In the Formal Logic chapter, you learned things like If A = B and B = C, then A = C. Now we are moving away from formal logic and to less clear cut areas of logic. We’re going to discuss the premises and how they lead to conclusions. This is tested on the LSAT in Main Idea questions. The first thing to know is that Main Idea questions aren’t summarize the above argument questions or restate the facts questions; they’re find the conclusion questions.

CHALLENGE: Identify the Conclusion

Main Idea questions are focused on finding the conclusion and are easily identifiable. These questions are typically phrased like this:

  • The main point of the passage is that . . .
  • Which of the following statements about . . . is best supported by the statements above?
  • Which of the following best states the author’s conclusion in the passage above?
  • Which of the following conclusions can most properly be drawn if the statements above are true?
  • Which of the following completes the argument above?

How to solve

  1. Read and Understand the Passage: Be very precise in what each sentence means and what it doesn’t mean. Also, try to see how the sentences are inter-related.
  2. Predict a possible conclusion: Before looking at the option statements, try to think of possible statements that you can infer from the passage. Doing so will significantly increase your understanding of the passage.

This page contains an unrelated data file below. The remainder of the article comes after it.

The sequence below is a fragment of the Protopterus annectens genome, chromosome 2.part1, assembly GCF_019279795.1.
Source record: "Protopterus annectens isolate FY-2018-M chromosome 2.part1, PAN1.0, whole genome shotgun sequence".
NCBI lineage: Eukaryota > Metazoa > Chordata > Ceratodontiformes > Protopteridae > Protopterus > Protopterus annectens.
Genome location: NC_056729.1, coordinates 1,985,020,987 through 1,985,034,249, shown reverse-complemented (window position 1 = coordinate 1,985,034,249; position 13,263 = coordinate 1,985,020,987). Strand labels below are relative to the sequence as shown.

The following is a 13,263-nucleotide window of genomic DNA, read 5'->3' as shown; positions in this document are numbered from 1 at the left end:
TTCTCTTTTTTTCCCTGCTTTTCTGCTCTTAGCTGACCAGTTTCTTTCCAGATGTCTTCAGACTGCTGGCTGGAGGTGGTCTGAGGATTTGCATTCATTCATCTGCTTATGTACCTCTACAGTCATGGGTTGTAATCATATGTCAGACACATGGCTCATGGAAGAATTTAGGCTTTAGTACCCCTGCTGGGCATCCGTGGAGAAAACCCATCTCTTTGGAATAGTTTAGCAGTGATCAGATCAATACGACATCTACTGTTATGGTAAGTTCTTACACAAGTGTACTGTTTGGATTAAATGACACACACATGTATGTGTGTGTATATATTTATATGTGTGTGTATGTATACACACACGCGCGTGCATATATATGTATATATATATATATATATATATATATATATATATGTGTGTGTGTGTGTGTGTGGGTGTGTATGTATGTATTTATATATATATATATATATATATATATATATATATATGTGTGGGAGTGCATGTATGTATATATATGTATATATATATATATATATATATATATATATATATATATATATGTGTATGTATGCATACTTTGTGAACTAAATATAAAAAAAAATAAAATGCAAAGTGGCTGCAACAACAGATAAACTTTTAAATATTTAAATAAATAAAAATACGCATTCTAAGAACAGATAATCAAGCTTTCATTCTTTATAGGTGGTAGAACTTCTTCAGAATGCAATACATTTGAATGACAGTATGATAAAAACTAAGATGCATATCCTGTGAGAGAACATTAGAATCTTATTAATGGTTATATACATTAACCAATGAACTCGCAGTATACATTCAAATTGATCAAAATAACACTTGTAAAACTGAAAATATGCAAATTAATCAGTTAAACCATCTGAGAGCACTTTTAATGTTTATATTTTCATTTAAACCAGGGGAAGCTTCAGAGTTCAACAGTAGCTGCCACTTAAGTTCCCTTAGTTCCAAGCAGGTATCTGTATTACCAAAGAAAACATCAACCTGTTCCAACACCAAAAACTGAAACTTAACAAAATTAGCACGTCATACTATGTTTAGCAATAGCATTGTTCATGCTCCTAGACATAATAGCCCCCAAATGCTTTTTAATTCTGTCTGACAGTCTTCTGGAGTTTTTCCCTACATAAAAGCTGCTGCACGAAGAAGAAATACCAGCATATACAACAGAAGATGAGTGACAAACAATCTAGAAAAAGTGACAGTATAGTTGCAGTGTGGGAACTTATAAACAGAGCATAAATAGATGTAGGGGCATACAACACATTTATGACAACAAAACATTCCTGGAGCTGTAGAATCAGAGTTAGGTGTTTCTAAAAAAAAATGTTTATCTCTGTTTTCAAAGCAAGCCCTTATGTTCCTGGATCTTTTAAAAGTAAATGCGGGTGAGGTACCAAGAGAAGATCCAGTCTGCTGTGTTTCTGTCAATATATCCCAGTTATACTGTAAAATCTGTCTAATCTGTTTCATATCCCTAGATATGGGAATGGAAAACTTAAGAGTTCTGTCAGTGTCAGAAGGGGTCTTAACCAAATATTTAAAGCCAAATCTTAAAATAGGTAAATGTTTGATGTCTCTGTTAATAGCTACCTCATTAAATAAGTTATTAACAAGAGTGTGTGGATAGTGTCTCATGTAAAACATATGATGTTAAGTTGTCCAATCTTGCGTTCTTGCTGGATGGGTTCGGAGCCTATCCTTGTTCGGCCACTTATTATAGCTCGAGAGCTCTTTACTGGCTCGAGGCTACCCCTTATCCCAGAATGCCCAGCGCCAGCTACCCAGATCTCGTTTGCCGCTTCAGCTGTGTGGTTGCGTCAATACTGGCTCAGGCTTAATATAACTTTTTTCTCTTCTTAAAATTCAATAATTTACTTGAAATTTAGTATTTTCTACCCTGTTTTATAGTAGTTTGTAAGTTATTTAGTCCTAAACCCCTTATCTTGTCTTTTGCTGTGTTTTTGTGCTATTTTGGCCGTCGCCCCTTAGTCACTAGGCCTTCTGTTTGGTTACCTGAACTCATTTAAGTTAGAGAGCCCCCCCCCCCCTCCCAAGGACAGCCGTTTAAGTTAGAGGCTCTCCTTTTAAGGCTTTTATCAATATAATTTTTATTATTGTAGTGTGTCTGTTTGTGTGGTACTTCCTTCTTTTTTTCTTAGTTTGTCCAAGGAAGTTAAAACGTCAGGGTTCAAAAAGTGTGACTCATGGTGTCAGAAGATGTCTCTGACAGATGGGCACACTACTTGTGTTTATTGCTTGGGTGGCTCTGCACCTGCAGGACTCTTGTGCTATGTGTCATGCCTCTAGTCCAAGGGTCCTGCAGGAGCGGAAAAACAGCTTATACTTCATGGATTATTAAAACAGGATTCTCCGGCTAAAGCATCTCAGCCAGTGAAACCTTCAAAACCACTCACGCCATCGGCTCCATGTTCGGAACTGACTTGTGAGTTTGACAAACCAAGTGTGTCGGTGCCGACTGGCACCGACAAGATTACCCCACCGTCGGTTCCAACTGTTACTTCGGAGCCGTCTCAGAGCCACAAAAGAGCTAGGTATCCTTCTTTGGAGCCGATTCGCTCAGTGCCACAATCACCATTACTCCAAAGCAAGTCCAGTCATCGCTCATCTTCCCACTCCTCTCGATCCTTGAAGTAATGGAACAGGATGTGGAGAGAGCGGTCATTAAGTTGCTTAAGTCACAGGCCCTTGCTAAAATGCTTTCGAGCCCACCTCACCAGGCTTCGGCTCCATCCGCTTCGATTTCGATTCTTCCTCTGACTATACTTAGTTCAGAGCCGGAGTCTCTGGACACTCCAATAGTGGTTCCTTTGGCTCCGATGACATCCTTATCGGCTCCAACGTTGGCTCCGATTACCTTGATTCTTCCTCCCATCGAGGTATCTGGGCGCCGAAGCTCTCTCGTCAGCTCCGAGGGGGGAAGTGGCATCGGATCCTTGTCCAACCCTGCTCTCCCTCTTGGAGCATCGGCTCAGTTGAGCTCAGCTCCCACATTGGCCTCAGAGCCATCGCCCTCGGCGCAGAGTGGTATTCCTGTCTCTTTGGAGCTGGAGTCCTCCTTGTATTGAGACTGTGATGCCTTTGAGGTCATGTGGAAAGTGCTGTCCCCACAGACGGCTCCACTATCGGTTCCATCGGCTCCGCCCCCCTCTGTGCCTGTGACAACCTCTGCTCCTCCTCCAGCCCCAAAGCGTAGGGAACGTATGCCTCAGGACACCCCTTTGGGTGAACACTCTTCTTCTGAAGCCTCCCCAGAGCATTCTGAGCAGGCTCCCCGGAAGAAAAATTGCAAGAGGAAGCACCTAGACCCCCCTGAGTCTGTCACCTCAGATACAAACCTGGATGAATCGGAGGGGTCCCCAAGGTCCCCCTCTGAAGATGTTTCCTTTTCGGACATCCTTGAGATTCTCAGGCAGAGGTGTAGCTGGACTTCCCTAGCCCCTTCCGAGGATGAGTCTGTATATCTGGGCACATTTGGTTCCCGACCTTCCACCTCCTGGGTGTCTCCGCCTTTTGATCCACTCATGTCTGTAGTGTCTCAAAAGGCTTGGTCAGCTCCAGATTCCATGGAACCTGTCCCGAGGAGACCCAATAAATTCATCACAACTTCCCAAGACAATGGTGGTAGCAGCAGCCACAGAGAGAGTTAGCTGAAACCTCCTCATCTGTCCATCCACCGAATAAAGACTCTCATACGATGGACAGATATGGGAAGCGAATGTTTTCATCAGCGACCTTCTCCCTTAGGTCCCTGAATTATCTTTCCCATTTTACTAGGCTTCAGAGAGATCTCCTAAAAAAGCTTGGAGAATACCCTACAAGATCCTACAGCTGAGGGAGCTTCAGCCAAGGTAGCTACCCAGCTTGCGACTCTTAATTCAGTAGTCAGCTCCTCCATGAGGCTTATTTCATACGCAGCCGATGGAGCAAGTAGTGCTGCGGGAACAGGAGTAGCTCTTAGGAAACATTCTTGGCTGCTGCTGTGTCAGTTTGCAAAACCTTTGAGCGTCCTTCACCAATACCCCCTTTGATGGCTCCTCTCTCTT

3. Evaluate Option Statements: Read and understand the option statements. Eliminate four option statements for solid reasons and accept one that you think is correct.
  4. Identify the premises and the conclusion: The answer is the conclusion.
  5. Avoid trap choices: Main Idea questions typically will have notably devious trap answer choices.
    a) Avoid answer choices that are true, but aren’t the Main Idea.
    b) Don’t pick a premise of the argument. A trap choice will often just restate facts.

Intro (0:01) | Ex.1 (2:35) | Ex.2 (6:45) | Ex.3 (9:55) | Ex.4 (12:51) | Ex.5 (16:49) | Trap Choices (20:54)
LSAT Lab offers a free demo course and a sample Digital LSAT.

Next LSAT: October 28th

Free Weekly LSATLab Seminars

Site-sponsor LSAT Lab offers six online seminars a week on specific LSAT question types.

Free "Starter" Course

  • Free Official LSAT in the new Digital LSAT format.
  • 25+ hours of LSAT instructional videos
  • Free class demo: Join one of six weekly classes focusing on a single LSAT question topic (Sunday 8 pm ET, Tuesday 9 pm, Thursday 9 pm). Instructor Matt Sherman scored a 176 and has spent 17 years teaching the LSAT and developing curricula for elite LSAT prep companies.

Everything in the argument that isn’t some type of conclusion can be classified as evidence. Evidence is important to identify because on the LSAT it is always true (“agree/disagree” questions are an exception). You will never get a correct answer by negating, arguing with, or contradicting the premises of the stimulus.